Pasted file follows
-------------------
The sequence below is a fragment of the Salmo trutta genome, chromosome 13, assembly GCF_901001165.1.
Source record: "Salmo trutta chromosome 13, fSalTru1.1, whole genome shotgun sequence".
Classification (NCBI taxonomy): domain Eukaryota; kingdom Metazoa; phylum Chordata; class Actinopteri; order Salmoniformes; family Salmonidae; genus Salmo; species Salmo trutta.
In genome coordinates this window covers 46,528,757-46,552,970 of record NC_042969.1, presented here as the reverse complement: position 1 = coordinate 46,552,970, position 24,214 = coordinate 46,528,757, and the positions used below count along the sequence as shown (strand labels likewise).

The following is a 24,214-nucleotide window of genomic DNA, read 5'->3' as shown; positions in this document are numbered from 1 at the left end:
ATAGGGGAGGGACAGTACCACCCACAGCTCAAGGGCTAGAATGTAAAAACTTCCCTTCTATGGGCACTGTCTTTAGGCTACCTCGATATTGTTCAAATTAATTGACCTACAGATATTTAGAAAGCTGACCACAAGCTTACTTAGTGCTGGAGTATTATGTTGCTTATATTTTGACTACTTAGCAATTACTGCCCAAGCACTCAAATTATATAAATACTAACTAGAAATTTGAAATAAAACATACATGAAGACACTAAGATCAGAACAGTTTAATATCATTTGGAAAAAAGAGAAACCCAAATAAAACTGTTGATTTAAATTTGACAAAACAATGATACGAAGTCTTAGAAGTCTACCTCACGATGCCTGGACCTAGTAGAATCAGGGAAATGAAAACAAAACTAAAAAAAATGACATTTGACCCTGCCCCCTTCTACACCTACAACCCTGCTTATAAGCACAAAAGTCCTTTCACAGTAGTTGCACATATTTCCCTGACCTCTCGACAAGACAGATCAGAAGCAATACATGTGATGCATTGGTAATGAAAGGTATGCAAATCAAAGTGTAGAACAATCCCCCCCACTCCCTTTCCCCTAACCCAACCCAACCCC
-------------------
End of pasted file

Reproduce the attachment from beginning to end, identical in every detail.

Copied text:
The sequence below is a fragment of the Salmo trutta genome, chromosome 13, assembly GCF_901001165.1.
Source record: "Salmo trutta chromosome 13, fSalTru1.1, whole genome shotgun sequence".
Classification (NCBI taxonomy): domain Eukaryota; kingdom Metazoa; phylum Chordata; class Actinopteri; order Salmoniformes; family Salmonidae; genus Salmo; species Salmo trutta.
In genome coordinates this window covers 46,528,757-46,552,970 of record NC_042969.1, presented here as the reverse complement: position 1 = coordinate 46,552,970, position 24,214 = coordinate 46,528,757, and the positions used below count along the sequence as shown (strand labels likewise).

The following is a 24,214-nucleotide window of genomic DNA, read 5'->3' as shown; positions in this document are numbered from 1 at the left end:
ATAGGGGAGGGACAGTACCACCCACAGCTCAAGGGCTAGAATGTAAAAACTTCCCTTCTATGGGCACTGTCTTTAGGCTACCTCGATATTGTTCAAATTAATTGACCTACAGATATTTAGAAAGCTGACCACAAGCTTACTTAGTGCTGGAGTATTATGTTGCTTATATTTTGACTACTTAGCAATTACTGCCCAAGCACTCAAATTATATAAATACTAACTAGAAATTTGAAATAAAACATACATGAAGACACTAAGATCAGAACAGTTTAATATCATTTGGAAAAAAGAGAAACCCAAATAAAACTGTTGATTTAAATTTGACAAAACAATGATACGAAGTCTTAGAAGTCTACCTCACGATGCCTGGACCTAGTAGAATCAGGGAAATGAAAACAAAACTAAAAAAAATGACATTTGACCCTGCCCCCTTCTACACCTACAACCCTGCTTATAAGCACAAAAGTCCTTTCACAGTAGTTGCACATATTTCCCTGACCTCTCGACAAGACAGATCAGAAGCAATACATGTGATGCATTGGTAATGAAAGGTATGCAAATCAAAGTGTAGAACAATCCCCCCCACTCCCTTTCCCCTAACCCAACCCAACCCC